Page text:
Interview with Stephanie Campbell

Your first book was published when you were 17 years old. What advice do you have for other young writers? 
Don’t you ever, ever give up! Every little step gets you closer to your goal. If you love something, then you won’t ever stop doing it. I’ve had enough rejection letters to paper my walls, but I kept on going because writing was the one thing that got me excited and made me happy. At first, people laughed at me, but remember that success always comes when you keep pushing.
Secondly, build your network. I know it’s silly, but I met my first traditional publisher at blog. Don’t be afraid to stick your nose out there, either. Ask people for help. Yeah, some people may burn you, but some people won’t. Stick through the "No!" to get to the "Yes!"

How do you feel you've grown as a writer since you started out?
I have grown so, SO much. I look at my writing during my first book and cringe. I now know grammar books like the back of my hand, and I talk to my editors after my edits to see what I need to improve on. I’ve actually learned a lot simply by saying, "Hey, I’ve noticed that I’ve had problems with…How do I get better?" 
My editors have actually become my best friends because of this.

Tell us a bit about your latest book.

Poachers is about a boy who sees things that other people can’t. They’re shadowy, dark, scary things that hang over him and frighten him to no end. One day, his mother gets sick. He wants desperately to save her, and one of these shadows disguised as a human promises him that she will. She gives him a shriveled fruit that kills his mother. He becomes overcome with guilt and rage and becomes a "poacher." He must learn to forgive himself, and he must learn to forgive the creatures of the shadow world.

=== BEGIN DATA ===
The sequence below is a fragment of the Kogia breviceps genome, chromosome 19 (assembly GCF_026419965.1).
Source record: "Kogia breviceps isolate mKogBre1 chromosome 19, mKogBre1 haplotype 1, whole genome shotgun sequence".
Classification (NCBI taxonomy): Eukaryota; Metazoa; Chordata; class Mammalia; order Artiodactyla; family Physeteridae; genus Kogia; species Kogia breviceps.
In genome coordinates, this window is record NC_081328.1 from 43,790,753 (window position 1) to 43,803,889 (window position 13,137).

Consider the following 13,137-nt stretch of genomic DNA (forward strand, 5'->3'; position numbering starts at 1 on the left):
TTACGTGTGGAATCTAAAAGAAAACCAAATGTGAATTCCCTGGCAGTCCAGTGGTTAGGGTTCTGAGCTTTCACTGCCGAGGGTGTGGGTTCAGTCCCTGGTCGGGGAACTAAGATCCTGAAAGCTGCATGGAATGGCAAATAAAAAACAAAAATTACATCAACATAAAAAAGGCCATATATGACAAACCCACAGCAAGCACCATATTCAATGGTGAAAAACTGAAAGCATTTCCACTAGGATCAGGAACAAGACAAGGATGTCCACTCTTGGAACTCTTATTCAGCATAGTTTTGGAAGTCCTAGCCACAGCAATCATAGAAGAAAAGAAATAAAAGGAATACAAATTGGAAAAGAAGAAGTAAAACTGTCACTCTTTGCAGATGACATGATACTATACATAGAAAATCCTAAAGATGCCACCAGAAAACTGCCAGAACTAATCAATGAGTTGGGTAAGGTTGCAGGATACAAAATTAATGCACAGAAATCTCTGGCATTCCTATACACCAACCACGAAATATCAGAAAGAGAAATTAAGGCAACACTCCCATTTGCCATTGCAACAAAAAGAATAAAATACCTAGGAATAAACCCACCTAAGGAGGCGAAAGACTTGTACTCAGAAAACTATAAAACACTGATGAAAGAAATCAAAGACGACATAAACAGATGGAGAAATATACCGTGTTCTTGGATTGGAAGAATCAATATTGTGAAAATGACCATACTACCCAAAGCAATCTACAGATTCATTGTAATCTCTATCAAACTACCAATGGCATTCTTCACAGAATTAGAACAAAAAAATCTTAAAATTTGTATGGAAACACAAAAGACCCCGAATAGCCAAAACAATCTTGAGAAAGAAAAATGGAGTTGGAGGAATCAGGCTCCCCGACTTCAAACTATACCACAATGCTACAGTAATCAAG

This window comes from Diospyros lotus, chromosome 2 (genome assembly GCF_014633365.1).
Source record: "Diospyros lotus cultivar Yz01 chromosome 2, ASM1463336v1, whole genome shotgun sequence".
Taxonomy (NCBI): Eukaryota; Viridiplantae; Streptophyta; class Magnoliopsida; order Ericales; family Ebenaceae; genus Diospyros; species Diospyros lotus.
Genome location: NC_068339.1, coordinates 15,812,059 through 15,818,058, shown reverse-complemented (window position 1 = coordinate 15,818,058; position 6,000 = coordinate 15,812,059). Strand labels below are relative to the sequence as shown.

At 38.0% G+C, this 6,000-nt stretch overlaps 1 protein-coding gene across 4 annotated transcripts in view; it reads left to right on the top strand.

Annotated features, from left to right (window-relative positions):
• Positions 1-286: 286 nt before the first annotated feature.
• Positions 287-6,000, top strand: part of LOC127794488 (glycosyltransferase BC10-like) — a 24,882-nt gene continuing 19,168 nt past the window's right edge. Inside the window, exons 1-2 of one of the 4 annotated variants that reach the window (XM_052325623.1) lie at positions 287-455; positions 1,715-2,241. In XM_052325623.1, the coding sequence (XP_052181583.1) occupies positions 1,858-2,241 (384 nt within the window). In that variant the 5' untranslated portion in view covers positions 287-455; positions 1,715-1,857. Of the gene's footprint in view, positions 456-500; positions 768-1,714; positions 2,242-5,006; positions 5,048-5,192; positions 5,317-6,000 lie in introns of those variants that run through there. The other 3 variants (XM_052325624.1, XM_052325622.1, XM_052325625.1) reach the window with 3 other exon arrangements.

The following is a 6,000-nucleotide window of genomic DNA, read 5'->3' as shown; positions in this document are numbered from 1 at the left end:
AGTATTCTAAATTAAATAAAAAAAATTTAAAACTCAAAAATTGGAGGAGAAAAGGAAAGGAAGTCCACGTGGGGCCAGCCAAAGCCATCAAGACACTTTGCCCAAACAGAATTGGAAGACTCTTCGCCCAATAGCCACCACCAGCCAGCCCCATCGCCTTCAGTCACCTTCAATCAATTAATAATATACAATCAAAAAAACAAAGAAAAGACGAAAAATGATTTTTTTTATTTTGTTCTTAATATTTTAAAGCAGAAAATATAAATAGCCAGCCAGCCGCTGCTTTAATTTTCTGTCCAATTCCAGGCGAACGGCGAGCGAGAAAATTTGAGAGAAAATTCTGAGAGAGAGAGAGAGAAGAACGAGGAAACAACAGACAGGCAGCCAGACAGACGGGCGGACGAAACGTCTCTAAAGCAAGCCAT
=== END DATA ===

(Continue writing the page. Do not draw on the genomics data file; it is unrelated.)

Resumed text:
How are you promoting the book?
I am blogging and blogging and blogging. It is a writer’s most important resource. I write articles, send out papers, and do whatever I can to get the word out. One of the great things about having books in hard copy is that I’m able to do book signings and visit schools. I have a school presentation planned in November to talk about dreams and my book. I’m terrified but excited. 

Who is your publisher and why did you choose them?
Old Line Publishing is my publisher. I did the traditional publisher because, regardless of what is said, I’ve done it both ways and feel that my traditional publishers respect what I have to say. (And I’m grateful to that.) They don’t ignore their authors. Plus, either way you’re going to have to get sales for your book. A big mistake that writers make is assuming that once the book is published they’re done. Selling the book takes just as much work, or even more so, than writing it. 

What other projects are you working on?
Right now I am very excited about my book in progress, E is for Eternity. It is a fantastic science fiction book about a machine that can tell the future and eventually destroys the world. I actually found that manuscript, all three hundred and fifty pages of it, stored in some strange place in my processor. I pulled it out and realized that it was possibly the best thing that I’ve ever written. Only I could lose a book that big.

What do you like doing when you're not busy writing?
Not much, honestly. Right now I’m still getting my feet underneath me, so I write during the day and moonlight at another job. I also am in the process of starting a publishing company and am testing the waters on myself. I run daily to keep my body from growing because of my ice cream addiction, but to me free time is a foreign word. I drive my friends nuts. They finish sentences for me. 
"Can you come over? It’s Friday," they say.
"No. I can’t. I’m--"
I’m hoping that all of these exhausting, late days will pay off. 

Where can people find out more about you and your writing?
Oh, that’s easy! I love to blog. For example, many people don’t realize that I’ve just published a poetry book of mine, Where All Rivers Meet. I announce things like that via my blog.
I also write about…well…writing at:

Anything else you'd like to add?
Thanks for reading this! Also, thank you to my marvelous host! I really appreciate you allowing me to be here today. 


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